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Author Topic: sutiable table and other things  (Read 838 times)
K0BLR
Member

Posts: 57




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« on: November 21, 2007, 09:30:19 AM »

Good afternoon everyone,

 Well one thing is for sure. I am going with the TS-2000. My back up rig will be a FT-100 with a manual MFJ-969 tuner. So here's my question does anyone know of any building plans for radios? right now my table consits of at plastic table that is 6 1/2 feet long by 2 1/2 feet wide. With all the current weight it is start to warp so I will have to take 2x4 and sure it up underneath. But my question is this am I on the wrong track? The TS-2000 will be coming with its own speaker and power supply. then there is a matter of where to sit my Laptop and external monitor for it. I was thinking of making a shelf but make bays where the radios sit in? I can provide a picture of what station looks like right now.

73

Ben K0BLR
MN Section Net Mgr. - Noon
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ONAIR
Member

Posts: 1744




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« Reply #1 on: November 21, 2007, 02:52:12 PM »

   Build your own table with thick stacked sheets of plywood, and 4x4 legs!  It's a cheap and fun to do project, and it'll hold all of your stuff up securely, plus you can customize it to fit your available space and needs!
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K0BLR
Member

Posts: 57




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« Reply #2 on: November 21, 2007, 02:59:17 PM »

Thank you for the reply. what type of plywood should I use, and would it be a good idea to stain and varnish it or no? Right now I only will have to radios however I would like to epand down the road when I have more money saved up. Can we talk off the forum? just look my callsign up on qrz. my callsgin is K0BLR.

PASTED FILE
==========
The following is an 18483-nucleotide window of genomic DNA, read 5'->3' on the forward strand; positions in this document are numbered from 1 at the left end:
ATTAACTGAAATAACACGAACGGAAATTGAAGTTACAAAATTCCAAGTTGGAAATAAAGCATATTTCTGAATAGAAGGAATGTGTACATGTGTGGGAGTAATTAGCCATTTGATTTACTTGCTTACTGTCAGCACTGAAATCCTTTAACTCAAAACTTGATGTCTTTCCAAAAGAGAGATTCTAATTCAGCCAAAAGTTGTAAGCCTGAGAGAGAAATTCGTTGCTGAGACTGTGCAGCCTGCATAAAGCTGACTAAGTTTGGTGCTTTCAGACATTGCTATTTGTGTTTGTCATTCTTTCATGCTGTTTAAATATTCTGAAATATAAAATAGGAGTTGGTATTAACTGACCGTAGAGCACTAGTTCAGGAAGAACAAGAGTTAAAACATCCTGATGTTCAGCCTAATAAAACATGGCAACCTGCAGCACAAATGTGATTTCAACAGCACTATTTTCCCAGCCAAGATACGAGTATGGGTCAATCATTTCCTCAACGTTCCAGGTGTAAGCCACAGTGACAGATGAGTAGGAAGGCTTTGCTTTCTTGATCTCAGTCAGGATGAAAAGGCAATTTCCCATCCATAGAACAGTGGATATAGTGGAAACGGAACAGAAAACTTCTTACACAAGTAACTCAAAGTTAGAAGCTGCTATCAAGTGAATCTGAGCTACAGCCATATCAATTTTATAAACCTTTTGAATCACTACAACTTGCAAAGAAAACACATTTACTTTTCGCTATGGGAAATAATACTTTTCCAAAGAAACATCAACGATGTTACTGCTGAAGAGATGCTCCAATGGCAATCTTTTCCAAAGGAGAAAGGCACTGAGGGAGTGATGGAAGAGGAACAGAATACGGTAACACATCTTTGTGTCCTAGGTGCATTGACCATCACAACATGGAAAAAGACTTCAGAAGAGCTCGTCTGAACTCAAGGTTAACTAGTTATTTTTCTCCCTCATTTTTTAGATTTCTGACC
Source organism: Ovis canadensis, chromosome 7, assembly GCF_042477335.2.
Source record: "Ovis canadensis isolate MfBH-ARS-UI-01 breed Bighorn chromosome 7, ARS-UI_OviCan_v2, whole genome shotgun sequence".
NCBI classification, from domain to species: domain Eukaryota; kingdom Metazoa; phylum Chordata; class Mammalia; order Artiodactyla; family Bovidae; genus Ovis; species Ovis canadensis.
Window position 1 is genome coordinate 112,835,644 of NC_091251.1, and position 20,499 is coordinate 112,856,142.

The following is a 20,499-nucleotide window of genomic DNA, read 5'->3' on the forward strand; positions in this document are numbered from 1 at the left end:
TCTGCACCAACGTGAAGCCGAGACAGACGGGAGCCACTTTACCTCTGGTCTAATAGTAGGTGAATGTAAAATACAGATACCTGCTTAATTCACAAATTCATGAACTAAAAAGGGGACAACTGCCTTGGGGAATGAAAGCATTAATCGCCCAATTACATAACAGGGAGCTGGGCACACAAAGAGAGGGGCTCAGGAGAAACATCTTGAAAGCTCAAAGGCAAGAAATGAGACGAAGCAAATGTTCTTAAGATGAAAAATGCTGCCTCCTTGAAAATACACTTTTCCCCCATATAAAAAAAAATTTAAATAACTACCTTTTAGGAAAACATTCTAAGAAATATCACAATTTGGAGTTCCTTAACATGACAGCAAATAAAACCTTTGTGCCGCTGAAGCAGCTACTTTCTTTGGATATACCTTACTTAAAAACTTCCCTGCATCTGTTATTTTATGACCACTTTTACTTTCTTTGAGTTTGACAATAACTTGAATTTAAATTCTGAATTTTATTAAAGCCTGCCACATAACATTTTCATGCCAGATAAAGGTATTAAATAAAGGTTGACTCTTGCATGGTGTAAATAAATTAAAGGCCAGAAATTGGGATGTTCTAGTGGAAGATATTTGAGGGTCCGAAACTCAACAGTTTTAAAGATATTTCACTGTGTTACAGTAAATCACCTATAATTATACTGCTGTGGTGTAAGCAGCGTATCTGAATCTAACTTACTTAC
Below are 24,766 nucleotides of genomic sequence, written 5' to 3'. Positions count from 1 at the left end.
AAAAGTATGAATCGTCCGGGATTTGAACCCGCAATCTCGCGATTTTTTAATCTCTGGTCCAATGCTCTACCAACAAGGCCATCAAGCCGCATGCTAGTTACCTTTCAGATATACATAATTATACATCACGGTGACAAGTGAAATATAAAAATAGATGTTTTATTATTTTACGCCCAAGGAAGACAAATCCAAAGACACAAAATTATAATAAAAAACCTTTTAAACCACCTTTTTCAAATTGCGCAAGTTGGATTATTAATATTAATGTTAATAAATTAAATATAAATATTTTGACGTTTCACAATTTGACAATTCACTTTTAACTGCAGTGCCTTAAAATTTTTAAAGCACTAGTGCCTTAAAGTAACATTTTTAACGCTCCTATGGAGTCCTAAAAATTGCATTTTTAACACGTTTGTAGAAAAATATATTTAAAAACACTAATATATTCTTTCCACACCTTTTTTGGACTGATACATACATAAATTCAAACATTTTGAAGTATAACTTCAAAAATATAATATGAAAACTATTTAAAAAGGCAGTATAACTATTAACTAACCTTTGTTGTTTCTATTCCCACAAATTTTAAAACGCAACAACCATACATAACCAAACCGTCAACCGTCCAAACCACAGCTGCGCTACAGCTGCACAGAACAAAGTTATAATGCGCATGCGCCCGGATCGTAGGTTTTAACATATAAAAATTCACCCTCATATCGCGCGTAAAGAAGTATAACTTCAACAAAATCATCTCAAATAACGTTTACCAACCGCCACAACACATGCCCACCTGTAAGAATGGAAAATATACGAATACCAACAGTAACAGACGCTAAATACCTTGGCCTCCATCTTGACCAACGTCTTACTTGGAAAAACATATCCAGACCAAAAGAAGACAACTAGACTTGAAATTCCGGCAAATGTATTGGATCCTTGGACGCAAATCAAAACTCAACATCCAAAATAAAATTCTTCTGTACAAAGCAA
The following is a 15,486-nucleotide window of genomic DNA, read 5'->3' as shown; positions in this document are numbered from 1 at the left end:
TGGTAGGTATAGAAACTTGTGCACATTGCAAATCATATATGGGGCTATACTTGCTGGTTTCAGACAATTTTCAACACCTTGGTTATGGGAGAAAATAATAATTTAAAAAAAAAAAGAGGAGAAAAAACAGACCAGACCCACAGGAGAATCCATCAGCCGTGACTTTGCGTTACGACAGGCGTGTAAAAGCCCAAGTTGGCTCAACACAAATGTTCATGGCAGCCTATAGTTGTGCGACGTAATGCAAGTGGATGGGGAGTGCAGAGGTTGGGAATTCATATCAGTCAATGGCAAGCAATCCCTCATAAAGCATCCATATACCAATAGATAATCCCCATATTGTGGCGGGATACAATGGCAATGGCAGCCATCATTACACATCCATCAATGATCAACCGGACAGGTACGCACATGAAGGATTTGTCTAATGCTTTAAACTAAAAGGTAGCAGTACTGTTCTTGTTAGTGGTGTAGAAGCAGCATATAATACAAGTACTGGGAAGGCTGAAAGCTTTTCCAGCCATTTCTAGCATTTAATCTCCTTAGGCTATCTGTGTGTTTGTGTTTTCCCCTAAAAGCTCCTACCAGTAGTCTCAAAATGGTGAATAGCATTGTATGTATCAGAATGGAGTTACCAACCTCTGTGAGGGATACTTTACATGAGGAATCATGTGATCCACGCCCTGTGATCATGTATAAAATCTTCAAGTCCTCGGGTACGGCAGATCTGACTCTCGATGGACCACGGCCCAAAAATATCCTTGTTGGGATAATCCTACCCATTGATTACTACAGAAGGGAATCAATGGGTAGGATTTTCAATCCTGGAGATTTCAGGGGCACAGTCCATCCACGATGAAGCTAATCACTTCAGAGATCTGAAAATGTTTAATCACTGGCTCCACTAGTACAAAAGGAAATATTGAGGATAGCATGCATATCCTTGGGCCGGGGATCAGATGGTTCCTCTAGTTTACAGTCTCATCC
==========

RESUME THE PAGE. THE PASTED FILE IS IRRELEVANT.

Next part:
73,

Ben K0BLR
MN Section Net Mgr. - Noon
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W3LK
Member

Posts: 5639




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« Reply #3 on: November 21, 2007, 04:19:21 PM »

If you do a search on tables or operating positions you'll find several threads on the subject. In fact, there's one about four threads down from this one.

Computer desks are very popular for radio operating tables. Mine is L-shaped with the radios in the middle, the computer on the left leg and a hutch on the right leg. If you want a photo, drop me an email and I'll send you one. My address is in my profile. Or look me up on QRZ; the same photo is there. The photo does NOT show up if you kink through eHam to the QRZ database.

73,

Lon - W3LK
Naugatuck, Connecticut
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A smoking section in a restaurant makes as much sense as a peeing section in a swimming pool.
W4FFM
Member

Posts: 93




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« Reply #4 on: November 21, 2007, 08:42:30 PM »

If it's just the top that's warping, and not the legs, then consider putting an inexpensive flat, cheap interior door on top of the table.

I put a 30"-wide door on top of an old library table that I had been using (about the same size as yours) and the new depth is just right. Someone mentioned to me that clear space enough to go from elbow to fingertip is just about right, and I can achieve this with such a table. I have two Kenwood TS-570S rigs, two tuners, an Icom IC-R7000 receiver, two Icom SP-20 speakers, a Hammerlund 'HQ-OneSeventy-A' boatanchor and a laptop on it, without any problem. The door, by the way, only cost me $12 at Home Depot or Lowe's (I forget which).